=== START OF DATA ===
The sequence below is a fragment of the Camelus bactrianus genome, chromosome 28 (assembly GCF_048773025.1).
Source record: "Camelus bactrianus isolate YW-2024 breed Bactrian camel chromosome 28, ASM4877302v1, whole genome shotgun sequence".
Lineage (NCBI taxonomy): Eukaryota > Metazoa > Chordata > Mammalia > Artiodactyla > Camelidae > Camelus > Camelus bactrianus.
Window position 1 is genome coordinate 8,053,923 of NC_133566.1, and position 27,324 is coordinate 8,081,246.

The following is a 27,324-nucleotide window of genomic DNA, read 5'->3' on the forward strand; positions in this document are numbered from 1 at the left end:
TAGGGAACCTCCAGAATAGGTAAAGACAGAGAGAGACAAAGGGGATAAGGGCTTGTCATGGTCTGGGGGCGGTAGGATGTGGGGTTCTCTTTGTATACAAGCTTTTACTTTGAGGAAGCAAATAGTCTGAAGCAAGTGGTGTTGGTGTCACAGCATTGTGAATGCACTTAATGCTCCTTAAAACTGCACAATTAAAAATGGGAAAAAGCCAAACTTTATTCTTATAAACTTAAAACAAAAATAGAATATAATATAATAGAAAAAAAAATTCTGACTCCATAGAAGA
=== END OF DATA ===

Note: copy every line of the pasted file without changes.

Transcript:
The sequence below is a fragment of the Camelus bactrianus genome, chromosome 28 (assembly GCF_048773025.1).
Source record: "Camelus bactrianus isolate YW-2024 breed Bactrian camel chromosome 28, ASM4877302v1, whole genome shotgun sequence".
Lineage (NCBI taxonomy): Eukaryota > Metazoa > Chordata > Mammalia > Artiodactyla > Camelidae > Camelus > Camelus bactrianus.
Window position 1 is genome coordinate 8,053,923 of NC_133566.1, and position 27,324 is coordinate 8,081,246.

The following is a 27,324-nucleotide window of genomic DNA, read 5'->3' on the forward strand; positions in this document are numbered from 1 at the left end:
TAGGGAACCTCCAGAATAGGTAAAGACAGAGAGAGACAAAGGGGATAAGGGCTTGTCATGGTCTGGGGGCGGTAGGATGTGGGGTTCTCTTTGTATACAAGCTTTTACTTTGAGGAAGCAAATAGTCTGAAGCAAGTGGTGTTGGTGTCACAGCATTGTGAATGCACTTAATGCTCCTTAAAACTGCACAATTAAAAATGGGAAAAAGCCAAACTTTATTCTTATAAACTTAAAACAAAAATAGAATATAATATAATAGAAAAAAAAATTCTGACTCCATAGAAGA